How Will TC Energy’s Pumped Storage Project Impact Georgian Bay?
TC Energy (TCE) is proposing to construct a very large pumped storage facility just north of Meaford on land owned by the Department of National Defense (DND). The project is at the pre-design stage and TCE and DND are currently holding public consultations on the proposal. (TCE is the new name for TransCanada Corporation and is the majority shareholder of TransCanada Pipelines.)
How it Works
As per the diagrams, water would be pumped out of Georgian Bay into the reservoir above at low off-peak hydro rates, when most of Ontario’s energy needs are being supplied by low-carbon energy sources such as nuclear and wind energy. It would then be released down the steep slope to generate power at peak demand times, when we rely more heavily on natural gas-fired power plants. The current site was selected because it provides 150 m of vertical elevation above the lake and is within 100 km of a power grid that can handle the level of power the project is projected to produce.
- Output: 1,000 MW
- Stored energy: 8,000 MWh (1,000MW per hour for 8 hours)
- Flow rate in both directions: equivalent to ~42% of the average flow rate over the Canadian side of Niagara Falls (Horseshoe Falls).
- Efficiency: ~72% – i.e. for every 100 KW used to pump the water into the reservoir, 72 KW are generated when the water is released.
Although the project is proposed for a site on the west coast of the Bay, GBA is examining this project because we have several concerns about its environmental impact on Georgian Bay, notably an increase to fish mortality, water turbidity, water temperatures, and habitat destruction. These impacts will affect the entire Bay, and we are concerned about the precedent it will set.
At this stage, GBA has gathered additional information on the proposal from TCE, DND and a local group opposed to the project, Save Georgian Bay. As we move forward, we will continue our research and discuss our findings with all appropriate stakeholders. We will support conversations with TCE about alternative locations and/or technologies for the project.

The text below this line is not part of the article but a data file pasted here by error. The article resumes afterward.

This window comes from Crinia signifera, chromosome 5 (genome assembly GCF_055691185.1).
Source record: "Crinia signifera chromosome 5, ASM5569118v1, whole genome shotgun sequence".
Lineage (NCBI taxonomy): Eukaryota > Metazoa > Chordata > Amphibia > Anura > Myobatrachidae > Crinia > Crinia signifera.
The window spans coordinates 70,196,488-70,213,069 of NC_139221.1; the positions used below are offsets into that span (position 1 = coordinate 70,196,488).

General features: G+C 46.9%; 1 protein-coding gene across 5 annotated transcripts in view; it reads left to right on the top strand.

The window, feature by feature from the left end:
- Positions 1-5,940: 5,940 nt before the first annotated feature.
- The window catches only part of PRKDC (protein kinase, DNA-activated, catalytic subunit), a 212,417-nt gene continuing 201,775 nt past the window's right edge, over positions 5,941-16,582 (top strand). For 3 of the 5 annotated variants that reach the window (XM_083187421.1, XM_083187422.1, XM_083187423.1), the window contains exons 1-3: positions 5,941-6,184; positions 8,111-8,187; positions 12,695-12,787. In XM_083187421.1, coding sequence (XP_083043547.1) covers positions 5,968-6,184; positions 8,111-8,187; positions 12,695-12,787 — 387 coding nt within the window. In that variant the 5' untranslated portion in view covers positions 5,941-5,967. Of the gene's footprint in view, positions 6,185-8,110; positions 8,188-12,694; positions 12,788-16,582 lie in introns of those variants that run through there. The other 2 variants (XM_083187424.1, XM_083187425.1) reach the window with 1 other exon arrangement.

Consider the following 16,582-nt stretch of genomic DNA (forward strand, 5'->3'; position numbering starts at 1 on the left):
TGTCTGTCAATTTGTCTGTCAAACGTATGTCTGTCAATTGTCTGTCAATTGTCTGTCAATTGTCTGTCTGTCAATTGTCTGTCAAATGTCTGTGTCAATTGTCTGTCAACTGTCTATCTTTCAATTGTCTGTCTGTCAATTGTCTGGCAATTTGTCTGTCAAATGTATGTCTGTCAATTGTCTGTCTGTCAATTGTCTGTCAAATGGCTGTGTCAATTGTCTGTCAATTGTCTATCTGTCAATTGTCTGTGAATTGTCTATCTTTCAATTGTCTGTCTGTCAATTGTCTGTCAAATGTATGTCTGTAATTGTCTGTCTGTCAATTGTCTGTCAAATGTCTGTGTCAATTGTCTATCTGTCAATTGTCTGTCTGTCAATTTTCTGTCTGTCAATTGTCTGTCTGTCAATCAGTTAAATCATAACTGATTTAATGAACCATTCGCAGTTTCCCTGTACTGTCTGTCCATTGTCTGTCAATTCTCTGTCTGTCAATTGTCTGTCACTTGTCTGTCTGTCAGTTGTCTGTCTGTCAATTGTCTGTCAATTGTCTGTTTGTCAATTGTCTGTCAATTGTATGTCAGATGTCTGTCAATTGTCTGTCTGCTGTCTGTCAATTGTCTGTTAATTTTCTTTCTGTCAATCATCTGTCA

The main potential benefits of this project include:
- At peak demand, gas-fired power stations are currently brought online. This project could reduce that output by 1,000 MW per hour for up to 8 hours per day, which would significantly reduce current CO2
- By capturing excess power that would otherwise be wasted, and releasing it when needed at peak times, the project could enhance the efficiency, flexibility, reliability and security of the Ontario electricity supply system. It could also provide back-up power during grid disruptions and better integrate other power generation facilities in the province. Collectively this grid balancing could reduce costs of electricity for Ontario consumers by an estimated $250 million per year.
Potential Negative Impacts
The main negative impacts that may arise include:
- The water intake could entrain (kill) 1-10 million fish per year. TCE believes that by adding additional mitigation initiatives it could reduce fish kill to 1 million fish per year for its project, but environmental assessments are needed to confirm this.
- The outflow would very likely disturb significant quantities of lakebed sediment and bring sediment down from the reservoir that would be dispersed over a very large area of Georgian Bay. Given that DND has used this site as a training facility and firing range for decades, this raises concerns over the release of various pollutants, including heavy metals, into the nearby waters.
- The huge outflow from TCE’s reservoir could warm the water over a wide area, disrupt water currents in Georgian Bay, and destroy fish habitat near the outflow. All of these effects could significantly impact fish habitat, particularly for those species that move along the shore.
- There are 11 animal species at risk onshore at this location whose habitat would very likely be destroyed or severally compromised, both from the construction activity and the permanent flooding of 375 acres on the Niagara Escarpment to create the reservoir. The endangered butternut tree also grows on the site.
- While most of the hydro lines needed to connect to the grid in Collingwood would be constructed along existing power corridors (with minimal impact), new sections will be required. These will likely cause some ecosystem damage, along with habitat disruption or destruction. Alternatively, a large underwater cable might be laid that would further disrupt lakebed sediment and potentially the local marine environment.
What is GBA doing?
- GBA is involved in the consultation process and is gathering information on the proposal from TCE, Department of National Defense (who own the land) and a local group opposed to the project, Save Georgian Bay.
- Our aim is to persuade TCE to consider alternative closed loop locations or technologies to achieve the same objectives, or maximize mitigation should the project go ahead.
How can you help?
- Consider signing Save Georgian Bay’s petition, which can be found here.
A more detailed report on this project can be found here.
Save Georgian Bay
Save Georgian Bay (www.savegeorgianbay.ca) has a petition underway with over 19,000 signatures to date. The group has assembled relevant engineering, environmental consultancy, and biologist skills to back up their opposition to this project.
Saugeen Ojibway Nation (SON)
TCE have entered into discussions with SON. This is likely to improve their negotiating position with government. Materials from their information session can be found here.